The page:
Thanks to Sonja and Matt, we have now published two papers in SCIENCE ( a journal many scientists read). Our first SCIENCE paper (2008) was featured on the cover (see below)!

This group photo (below) was taken at the annual meeting of the Entomological Society of America last year in Austin Tx where I first met Glen Hood, whose field work your donations will make possible. Glen Hood (red plaid shirt) and Andrew Forbes (far right) organized the symposium and invited scientists famous for their work on speciation: Guy Bush, Jeff Feder, Doug Futuyma and many others. Andrew Forbes provided invaluable collaboration that led to our second Science paper (2014- see media coverage). Andrew is now Kristina Ottens' advisor! (Oh yeah, per usual...I'm on the ground!)

Anielkoemar Gangadin (below) makes our work in Suriname possible. He helps us get permits and coordinates work at Brownsberg. Aniel is Assistant Curator Invertebrates National Zoological Collection of Suriname/Center for Environmental Research Anton de Kom University of Suriname

PLACE: Welcome to Brownsberg Nature Park! YOUR FUNDS we allow Kristina and Glen to go to Suriname (in northeastern South America, between Guyana and French Guiana.)

FOOD: With your support, we can EAT - but not have to cook. The cook at Brownsberg is great! Here is where we eat:

THE WORK: we will search for plants and insects in the forest- and along edges of clearings where flowers are accessible and abundant.

Here is an example of a plant that is easy to access.

And here is a picture of the edge-habitat where we often look for accessible flowers:

This is Kapasi- the "laboratory" where we sleep, sort specimens, and record data.

This is the porch of Kapasi, where we sort specimens and raise insects.

Here's the awesome view from the porch:

Here is an example of the team at work processing specimens:

Our goal: find larvae (like the one below on Andrew Rasmussen's finger) that come out of flowers.

Below is a picture of a fly larva inside a flower. Hard to see? Look in the lower right part of the green portion of the flower. The larva's mouthparts are visible as a tiny black speck.

We spend a lot of time putting flowers (and pupae) in cups. Thousands of cups. We usually take 5000 1oz plastic cups with us on each trip. Most flowers do NOT contain larvae.

When flies are finished eating, they come of out the flowers (or fruit) and pupate. Below is a photo that shows both a larva (white) and a pupa (brown), which came out of fruit collected in Mexico. We no longer put more than one fruit or flower in a cup because we want to know how many flies feed on a single plant part. Note: the "pupa" is really the hardened exoskeleton of the larva (called a "puparium". Inside that exoskeleton, the larva changes to a pupa, which - if not parasitized- will undergo metamophosis and emerge as an adult.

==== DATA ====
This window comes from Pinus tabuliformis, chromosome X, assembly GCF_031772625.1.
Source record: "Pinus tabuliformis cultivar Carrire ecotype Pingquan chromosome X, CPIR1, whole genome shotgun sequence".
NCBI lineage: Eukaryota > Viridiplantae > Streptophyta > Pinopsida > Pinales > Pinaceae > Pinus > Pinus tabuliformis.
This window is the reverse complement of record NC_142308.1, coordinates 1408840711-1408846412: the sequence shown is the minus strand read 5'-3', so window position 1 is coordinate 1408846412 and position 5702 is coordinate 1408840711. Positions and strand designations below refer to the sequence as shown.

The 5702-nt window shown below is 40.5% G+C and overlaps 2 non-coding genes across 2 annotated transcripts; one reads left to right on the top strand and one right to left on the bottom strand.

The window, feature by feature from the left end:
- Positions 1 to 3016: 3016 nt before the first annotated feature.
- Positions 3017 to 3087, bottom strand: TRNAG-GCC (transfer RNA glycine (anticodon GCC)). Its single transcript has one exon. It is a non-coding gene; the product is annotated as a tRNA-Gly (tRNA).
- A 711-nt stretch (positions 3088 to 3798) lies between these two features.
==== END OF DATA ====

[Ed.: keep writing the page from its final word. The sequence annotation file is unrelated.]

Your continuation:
If the fly has been attacked by a parasitic wasp that successfully kills and eats the immature fly, then a WASP (not a fly) emerges from the puparium. See photo below, taken by Andrew Forbes, of a wasp that attacked a fly (the apple maggot) that he, Glen Hood, and Jeff Feder (among others) study.

The adult wasps are beautiful. Below is a photograph taken by Akilah Stewart when she was a naturalist at Asa Wright Nature Center:

And here is one of our beautiful flies! We still have to figure out how to tell the flies apart just by looking at them. Maybe elementary school students will help us again? (See NY Times article). This photo (below) was taken by Luz Maria Huerto Santillan, who studies these flies and wasps in Peru.

Fortunately, DNA allows us to identify different species of wasps and flies- and we hope it will also help us identify viruses and bacteria that live in the insects. Below is picture of Matt Lewis in his and Sonja Scheffer's molecular lab:

WHY FLIES-- how did we get to where we are now? The story began in a beautiful forest in Venezuela where I went to study vines pollinated by Heliconius butteflies and hummingbirds. I studied the vines and associated animals there for four years!

Here is a photo of a Heliconius butterfly on Gurania subumbellata in Suriname....

and photos of hummingbirds in Venezuela at rainforest cucumbers with fruit that look like tiny watermelons:

A hummingbird (a Little Hermit) at a female flower of the most common species of rainforest cucumber. We will find this plant in Suriname!

Those hummingbird photos date back to four years (1977-1981) when I lived in a rainforest in Venezuela and collected data for my Ph.D. Initially I wanted to work on hummingbird behavior, but my interest turned to the plants. My advisor (Larry Gilbert, at the University of Texas) had evidence that the plants were very weird: more male plants than female plants-- in a surprising 9:1 ratio. I had a hunch that the plants changed sex, and that size determined gender. I was right! Small plants are male and big plants are female. I spent four years trying to figure out why. I ended up with the conclusion that the plants' gender-specific behavior sets the minimum size for females. These plants are vines. They climb for a living. But when plants turn female, they stop climbing. They hang loose. They can lose climbing ability for months (see photo of female branch and me below).